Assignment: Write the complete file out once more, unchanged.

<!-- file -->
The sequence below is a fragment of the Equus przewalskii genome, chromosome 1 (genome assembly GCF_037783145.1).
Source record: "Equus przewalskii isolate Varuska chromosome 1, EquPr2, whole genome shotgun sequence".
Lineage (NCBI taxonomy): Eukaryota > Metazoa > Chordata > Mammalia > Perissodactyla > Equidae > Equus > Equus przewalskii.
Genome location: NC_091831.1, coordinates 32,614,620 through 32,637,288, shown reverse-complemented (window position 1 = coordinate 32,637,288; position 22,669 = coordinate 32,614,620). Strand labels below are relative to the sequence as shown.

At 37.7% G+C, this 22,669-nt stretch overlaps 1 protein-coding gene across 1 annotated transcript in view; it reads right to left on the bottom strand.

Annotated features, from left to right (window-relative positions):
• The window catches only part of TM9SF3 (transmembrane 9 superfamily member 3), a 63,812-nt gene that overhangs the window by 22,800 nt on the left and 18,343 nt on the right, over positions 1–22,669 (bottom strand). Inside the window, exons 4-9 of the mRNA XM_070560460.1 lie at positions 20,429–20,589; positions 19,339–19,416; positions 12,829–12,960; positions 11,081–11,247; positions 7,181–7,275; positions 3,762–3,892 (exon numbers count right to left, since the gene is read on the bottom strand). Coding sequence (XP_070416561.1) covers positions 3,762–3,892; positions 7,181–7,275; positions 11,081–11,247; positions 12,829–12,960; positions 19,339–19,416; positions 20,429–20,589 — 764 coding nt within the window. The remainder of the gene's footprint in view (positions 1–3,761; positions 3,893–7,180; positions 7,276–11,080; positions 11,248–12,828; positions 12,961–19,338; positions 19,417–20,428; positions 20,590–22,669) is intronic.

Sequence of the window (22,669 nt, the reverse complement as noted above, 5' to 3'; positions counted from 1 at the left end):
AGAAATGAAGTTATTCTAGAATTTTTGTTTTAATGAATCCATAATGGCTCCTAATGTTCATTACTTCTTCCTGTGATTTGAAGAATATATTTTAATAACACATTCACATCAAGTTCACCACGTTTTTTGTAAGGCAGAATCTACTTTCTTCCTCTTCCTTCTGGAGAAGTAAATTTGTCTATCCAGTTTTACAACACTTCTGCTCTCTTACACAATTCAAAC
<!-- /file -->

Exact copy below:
The sequence below is a fragment of the Equus przewalskii genome, chromosome 1 (genome assembly GCF_037783145.1).
Source record: "Equus przewalskii isolate Varuska chromosome 1, EquPr2, whole genome shotgun sequence".
Lineage (NCBI taxonomy): Eukaryota > Metazoa > Chordata > Mammalia > Perissodactyla > Equidae > Equus > Equus przewalskii.
Genome location: NC_091831.1, coordinates 32,614,620 through 32,637,288, shown reverse-complemented (window position 1 = coordinate 32,637,288; position 22,669 = coordinate 32,614,620). Strand labels below are relative to the sequence as shown.

At 37.7% G+C, this 22,669-nt stretch overlaps 1 protein-coding gene across 1 annotated transcript in view; it reads right to left on the bottom strand.

Annotated features, from left to right (window-relative positions):
• The window catches only part of TM9SF3 (transmembrane 9 superfamily member 3), a 63,812-nt gene that overhangs the window by 22,800 nt on the left and 18,343 nt on the right, over positions 1–22,669 (bottom strand). Inside the window, exons 4-9 of the mRNA XM_070560460.1 lie at positions 20,429–20,589; positions 19,339–19,416; positions 12,829–12,960; positions 11,081–11,247; positions 7,181–7,275; positions 3,762–3,892 (exon numbers count right to left, since the gene is read on the bottom strand). Coding sequence (XP_070416561.1) covers positions 3,762–3,892; positions 7,181–7,275; positions 11,081–11,247; positions 12,829–12,960; positions 19,339–19,416; positions 20,429–20,589 — 764 coding nt within the window. The remainder of the gene's footprint in view (positions 1–3,761; positions 3,893–7,180; positions 7,276–11,080; positions 11,248–12,828; positions 12,961–19,338; positions 19,417–20,428; positions 20,590–22,669) is intronic.

Sequence of the window (22,669 nt, the reverse complement as noted above, 5' to 3'; positions counted from 1 at the left end):
AGAAATGAAGTTATTCTAGAATTTTTGTTTTAATGAATCCATAATGGCTCCTAATGTTCATTACTTCTTCCTGTGATTTGAAGAATATATTTTAATAACACATTCACATCAAGTTCACCACGTTTTTTGTAAGGCAGAATCTACTTTCTTCCTCTTCCTTCTGGAGAAGTAAATTTGTCTATCCAGTTTTACAACACTTCTGCTCTCTTACACAATTCAAAC